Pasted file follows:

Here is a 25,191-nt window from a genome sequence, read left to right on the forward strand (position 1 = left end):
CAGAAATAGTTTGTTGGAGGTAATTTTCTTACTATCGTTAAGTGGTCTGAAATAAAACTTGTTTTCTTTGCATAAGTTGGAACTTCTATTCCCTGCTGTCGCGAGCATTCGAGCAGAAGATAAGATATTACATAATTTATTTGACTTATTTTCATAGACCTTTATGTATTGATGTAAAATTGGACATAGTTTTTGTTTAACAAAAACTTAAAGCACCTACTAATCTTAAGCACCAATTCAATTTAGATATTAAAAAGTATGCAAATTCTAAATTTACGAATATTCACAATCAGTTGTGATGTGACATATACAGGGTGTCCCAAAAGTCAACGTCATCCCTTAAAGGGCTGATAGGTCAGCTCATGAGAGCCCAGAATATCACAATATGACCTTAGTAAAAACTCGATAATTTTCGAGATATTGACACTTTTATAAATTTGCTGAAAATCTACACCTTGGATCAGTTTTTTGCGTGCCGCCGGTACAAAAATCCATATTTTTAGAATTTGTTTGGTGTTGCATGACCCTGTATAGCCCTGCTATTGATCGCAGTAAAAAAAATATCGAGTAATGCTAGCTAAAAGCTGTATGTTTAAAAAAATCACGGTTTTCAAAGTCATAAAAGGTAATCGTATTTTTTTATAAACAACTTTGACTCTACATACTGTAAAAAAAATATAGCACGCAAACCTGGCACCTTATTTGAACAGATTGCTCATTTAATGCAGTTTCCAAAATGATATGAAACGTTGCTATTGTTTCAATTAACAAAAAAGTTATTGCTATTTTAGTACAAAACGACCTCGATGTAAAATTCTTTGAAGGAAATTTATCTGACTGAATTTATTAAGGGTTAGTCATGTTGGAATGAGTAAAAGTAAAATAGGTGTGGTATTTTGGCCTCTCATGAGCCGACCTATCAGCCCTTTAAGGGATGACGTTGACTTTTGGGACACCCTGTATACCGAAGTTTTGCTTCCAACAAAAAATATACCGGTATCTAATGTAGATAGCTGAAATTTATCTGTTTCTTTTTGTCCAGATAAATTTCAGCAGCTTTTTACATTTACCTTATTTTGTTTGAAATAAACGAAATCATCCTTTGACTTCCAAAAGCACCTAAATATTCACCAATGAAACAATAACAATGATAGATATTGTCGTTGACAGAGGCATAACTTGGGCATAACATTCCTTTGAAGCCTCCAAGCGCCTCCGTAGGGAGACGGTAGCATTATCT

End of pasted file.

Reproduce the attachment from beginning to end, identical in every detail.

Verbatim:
Here is a 25,191-nt window from a genome sequence, read left to right on the forward strand (position 1 = left end):
CAGAAATAGTTTGTTGGAGGTAATTTTCTTACTATCGTTAAGTGGTCTGAAATAAAACTTGTTTTCTTTGCATAAGTTGGAACTTCTATTCCCTGCTGTCGCGAGCATTCGAGCAGAAGATAAGATATTACATAATTTATTTGACTTATTTTCATAGACCTTTATGTATTGATGTAAAATTGGACATAGTTTTTGTTTAACAAAAACTTAAAGCACCTACTAATCTTAAGCACCAATTCAATTTAGATATTAAAAAGTATGCAAATTCTAAATTTACGAATATTCACAATCAGTTGTGATGTGACATATACAGGGTGTCCCAAAAGTCAACGTCATCCCTTAAAGGGCTGATAGGTCAGCTCATGAGAGCCCAGAATATCACAATATGACCTTAGTAAAAACTCGATAATTTTCGAGATATTGACACTTTTATAAATTTGCTGAAAATCTACACCTTGGATCAGTTTTTTGCGTGCCGCCGGTACAAAAATCCATATTTTTAGAATTTGTTTGGTGTTGCATGACCCTGTATAGCCCTGCTATTGATCGCAGTAAAAAAAATATCGAGTAATGCTAGCTAAAAGCTGTATGTTTAAAAAAATCACGGTTTTCAAAGTCATAAAAGGTAATCGTATTTTTTTATAAACAACTTTGACTCTACATACTGTAAAAAAAATATAGCACGCAAACCTGGCACCTTATTTGAACAGATTGCTCATTTAATGCAGTTTCCAAAATGATATGAAACGTTGCTATTGTTTCAATTAACAAAAAAGTTATTGCTATTTTAGTACAAAACGACCTCGATGTAAAATTCTTTGAAGGAAATTTATCTGACTGAATTTATTAAGGGTTAGTCATGTTGGAATGAGTAAAAGTAAAATAGGTGTGGTATTTTGGCCTCTCATGAGCCGACCTATCAGCCCTTTAAGGGATGACGTTGACTTTTGGGACACCCTGTATACCGAAGTTTTGCTTCCAACAAAAAATATACCGGTATCTAATGTAGATAGCTGAAATTTATCTGTTTCTTTTTGTCCAGATAAATTTCAGCAGCTTTTTACATTTACCTTATTTTGTTTGAAATAAACGAAATCATCCTTTGACTTCCAAAAGCACCTAAATATTCACCAATGAAACAATAACAATGATAGATATTGTCGTTGACAGAGGCATAACTTGGGCATAACATTCCTTTGAAGCCTCCAAGCGCCTCCGTAGGGAGACGGTAGCATTATCT